optional soundtrack to this post*
The malaise is deep-rooted, and the cure won't be simple.
If one was looking for an explanation for the dire condition of the Chicago Fire, one could do worse than the New York Red Bulls' first goal in Sunday night's 2015 swan song. Barely eight minutes into their final competitive match of the MLS season, the Men in Red faced a corner kick for the visitors. All the usual panoply of corner-kick shenanigans were on display - the Red Bulls feinting runs back post and near post, the Fire screaming at each other about marking assignments, some odd pushing and shoving for position - and in the midst of it all, someone forgot to mark Bradley Wright-Phillips.
You remember BWP, surely? 2014 Golden Boot winner? 16 goals this year? Yeah, no one marked him. As one does, when one plays for the Fire. Eight minutes in, and the visitors led, 1-0. Red Bulls went on to win, 2-1, claiming the MLS Supporters Shield and closing out an absolute disaster of a season for Chicago.
For five years or so now, the Men in Red have been singularly prone to the inexplicable and the puzzling - passes to nowhere, marking assignments on no one. We build defenses out of used tires and chicken wire, then wonder why they just won't stop burning. We fashion offenses around one idea, then react angrily when that one idea is denied. When the 'worst MLS franchises' becomes a topic of conversation, we either leave the room or sit uncomfortably silent, unwilling to lend credence to what we know to be true: It's us. It's been us for a couple of years.
In any 90-minute match, even the most moribund XI creates some moments of hopefulness. Tonight was no exception - Gilberto's 19th-minute shot from a sweeping Patrick Doody cross was well-settled and well-struck, but Luis Robles was equal to it, and his goal in the 78th made the most of a canny Patrick Nyarko header. But the overall pattern of play was dishearteningly familiar. The visitors had an idea of how they wanted to play, compactly and neatly, and they imposed it upon the Fire, who had little answer from either an ideological or motivational standpoint. New York won because they were better, a fact both teams tacitly acknowledged.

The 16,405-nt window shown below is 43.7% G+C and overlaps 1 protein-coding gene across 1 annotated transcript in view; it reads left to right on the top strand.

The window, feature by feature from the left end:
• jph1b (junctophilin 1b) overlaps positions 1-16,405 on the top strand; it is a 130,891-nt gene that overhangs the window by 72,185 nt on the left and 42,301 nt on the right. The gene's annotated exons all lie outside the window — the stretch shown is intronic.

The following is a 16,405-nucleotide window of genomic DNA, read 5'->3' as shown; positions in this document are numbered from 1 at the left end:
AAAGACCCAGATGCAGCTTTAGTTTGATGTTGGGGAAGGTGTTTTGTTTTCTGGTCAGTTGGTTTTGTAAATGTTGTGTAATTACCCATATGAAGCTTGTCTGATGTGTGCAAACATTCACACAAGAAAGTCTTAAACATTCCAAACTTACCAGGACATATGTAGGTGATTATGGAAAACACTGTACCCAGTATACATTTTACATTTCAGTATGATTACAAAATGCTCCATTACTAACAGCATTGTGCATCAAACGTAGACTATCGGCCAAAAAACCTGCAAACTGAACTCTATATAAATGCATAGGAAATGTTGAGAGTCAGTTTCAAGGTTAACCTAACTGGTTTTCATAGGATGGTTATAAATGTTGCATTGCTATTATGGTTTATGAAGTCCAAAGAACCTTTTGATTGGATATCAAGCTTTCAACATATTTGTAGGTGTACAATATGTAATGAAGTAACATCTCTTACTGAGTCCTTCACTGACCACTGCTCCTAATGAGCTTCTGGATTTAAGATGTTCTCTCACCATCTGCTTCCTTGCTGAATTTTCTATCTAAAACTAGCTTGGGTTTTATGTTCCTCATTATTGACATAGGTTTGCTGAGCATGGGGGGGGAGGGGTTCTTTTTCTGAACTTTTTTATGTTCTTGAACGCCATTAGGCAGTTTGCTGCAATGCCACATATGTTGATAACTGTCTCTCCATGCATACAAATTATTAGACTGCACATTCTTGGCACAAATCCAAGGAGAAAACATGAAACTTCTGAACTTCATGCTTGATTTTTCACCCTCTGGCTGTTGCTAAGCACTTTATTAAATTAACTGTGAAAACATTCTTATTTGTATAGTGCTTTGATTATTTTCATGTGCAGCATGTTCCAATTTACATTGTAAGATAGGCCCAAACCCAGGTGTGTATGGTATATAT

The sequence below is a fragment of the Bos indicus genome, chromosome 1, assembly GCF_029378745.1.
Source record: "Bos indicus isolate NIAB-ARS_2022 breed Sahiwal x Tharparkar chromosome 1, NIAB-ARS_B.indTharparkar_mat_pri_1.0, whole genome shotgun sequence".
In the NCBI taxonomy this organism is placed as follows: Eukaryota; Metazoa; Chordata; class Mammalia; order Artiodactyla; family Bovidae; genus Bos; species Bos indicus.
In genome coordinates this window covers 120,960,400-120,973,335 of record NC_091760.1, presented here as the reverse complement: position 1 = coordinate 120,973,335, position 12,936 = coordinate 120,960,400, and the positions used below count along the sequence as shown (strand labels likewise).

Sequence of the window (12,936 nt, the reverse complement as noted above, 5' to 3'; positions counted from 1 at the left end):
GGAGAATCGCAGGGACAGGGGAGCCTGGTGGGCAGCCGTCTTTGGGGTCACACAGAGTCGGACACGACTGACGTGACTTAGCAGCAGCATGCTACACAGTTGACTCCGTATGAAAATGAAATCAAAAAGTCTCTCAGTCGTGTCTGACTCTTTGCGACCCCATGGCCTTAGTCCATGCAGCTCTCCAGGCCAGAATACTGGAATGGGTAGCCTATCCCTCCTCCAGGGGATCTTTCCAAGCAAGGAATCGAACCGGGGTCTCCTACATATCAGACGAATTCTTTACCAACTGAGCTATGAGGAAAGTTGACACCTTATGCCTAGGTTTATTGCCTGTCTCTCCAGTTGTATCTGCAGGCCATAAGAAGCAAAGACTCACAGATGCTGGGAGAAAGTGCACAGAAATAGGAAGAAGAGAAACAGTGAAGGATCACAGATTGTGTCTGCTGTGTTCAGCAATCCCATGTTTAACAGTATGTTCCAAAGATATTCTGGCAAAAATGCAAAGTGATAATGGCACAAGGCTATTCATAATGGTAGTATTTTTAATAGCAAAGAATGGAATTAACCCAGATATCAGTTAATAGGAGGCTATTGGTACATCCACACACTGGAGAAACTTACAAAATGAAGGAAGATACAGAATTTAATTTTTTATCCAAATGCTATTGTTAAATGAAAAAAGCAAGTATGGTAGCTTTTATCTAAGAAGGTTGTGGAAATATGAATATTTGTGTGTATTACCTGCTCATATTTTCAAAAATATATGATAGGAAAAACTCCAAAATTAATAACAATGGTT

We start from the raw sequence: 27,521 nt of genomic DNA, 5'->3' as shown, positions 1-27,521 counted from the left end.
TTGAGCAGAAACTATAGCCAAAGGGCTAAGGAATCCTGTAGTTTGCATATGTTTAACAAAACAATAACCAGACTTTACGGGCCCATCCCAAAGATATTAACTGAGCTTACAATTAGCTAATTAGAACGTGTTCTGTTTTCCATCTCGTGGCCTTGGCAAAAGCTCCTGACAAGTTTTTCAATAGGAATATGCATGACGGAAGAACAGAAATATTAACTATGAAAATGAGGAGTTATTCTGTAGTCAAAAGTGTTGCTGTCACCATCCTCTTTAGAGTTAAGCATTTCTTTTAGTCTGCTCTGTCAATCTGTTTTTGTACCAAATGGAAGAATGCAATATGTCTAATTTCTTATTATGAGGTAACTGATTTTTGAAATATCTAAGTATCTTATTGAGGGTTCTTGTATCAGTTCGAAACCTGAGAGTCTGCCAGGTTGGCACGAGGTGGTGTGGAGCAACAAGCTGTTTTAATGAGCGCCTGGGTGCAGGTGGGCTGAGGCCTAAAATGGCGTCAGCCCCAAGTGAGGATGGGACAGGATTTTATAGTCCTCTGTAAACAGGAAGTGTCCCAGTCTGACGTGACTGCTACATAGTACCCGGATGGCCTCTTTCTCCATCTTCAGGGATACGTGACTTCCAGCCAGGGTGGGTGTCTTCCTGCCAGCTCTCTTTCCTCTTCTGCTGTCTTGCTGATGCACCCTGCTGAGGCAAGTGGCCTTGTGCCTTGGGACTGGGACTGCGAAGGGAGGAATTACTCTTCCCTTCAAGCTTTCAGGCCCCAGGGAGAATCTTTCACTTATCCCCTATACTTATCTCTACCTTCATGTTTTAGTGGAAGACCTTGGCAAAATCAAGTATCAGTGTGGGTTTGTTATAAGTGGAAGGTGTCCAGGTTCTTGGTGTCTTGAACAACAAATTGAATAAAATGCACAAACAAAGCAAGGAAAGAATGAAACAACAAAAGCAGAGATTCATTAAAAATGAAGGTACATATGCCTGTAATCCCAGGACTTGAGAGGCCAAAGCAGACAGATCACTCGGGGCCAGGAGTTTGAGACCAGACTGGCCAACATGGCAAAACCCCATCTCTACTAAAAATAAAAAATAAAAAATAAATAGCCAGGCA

For now, all that is left those who love the Fire is the hurting, and the vigilance, and the omnipresent pilot-light of hope. We shall live to see these days renewed, not by bullshit, but by greatness. Let us pray that the renewal starts immediately.
- Props to Brian Bliss for starting the kids - Alec Kann got his MLS debut tonight, Chris Ritter started in central defense, and Harry Shipp got the keys to the offense in the middle. Here's to hoping Ritter - who went off in the first 20 minutes after a head injury - is okay.
- Why, oh why don't the Fire play through Shipp? He started in the withdrawn striker role, but for every completed 1-2 by Shipp and a teammate there were 3 or 4 similar opportunities where teammates turned and played longer balls aimlessly. An enganche needs a million touches, guys, seriously. Play through him, let him use you for wall passes, and everything opens up.
- Still not 100% sold on Gilberto as a solution up top going into 2016. The Brazilian is tough, makes smart runs, and is a decent finisher; he's a very good player who'd be important on a very good team. Are the Fire building that kind of team for 2016? And, at $1.2 million, could they get more in that slot?
- Outside of Doody and Joevin Jones, anyone with a 'D' next to their name had better get ahold of their real-estate agent.
*Lyrics, which seem relevant at the moment:
Don't get any big ideas
They're not gonna happen
You paint yourself white
And fill up with noise
But there'll be something missing
Now that you've found it, it's gone
Now that you feel it, you don't
You've gone off the rails
So don't get any big ideas
They're not gonna happen
You'll go to hell for what your dirty mind is thinking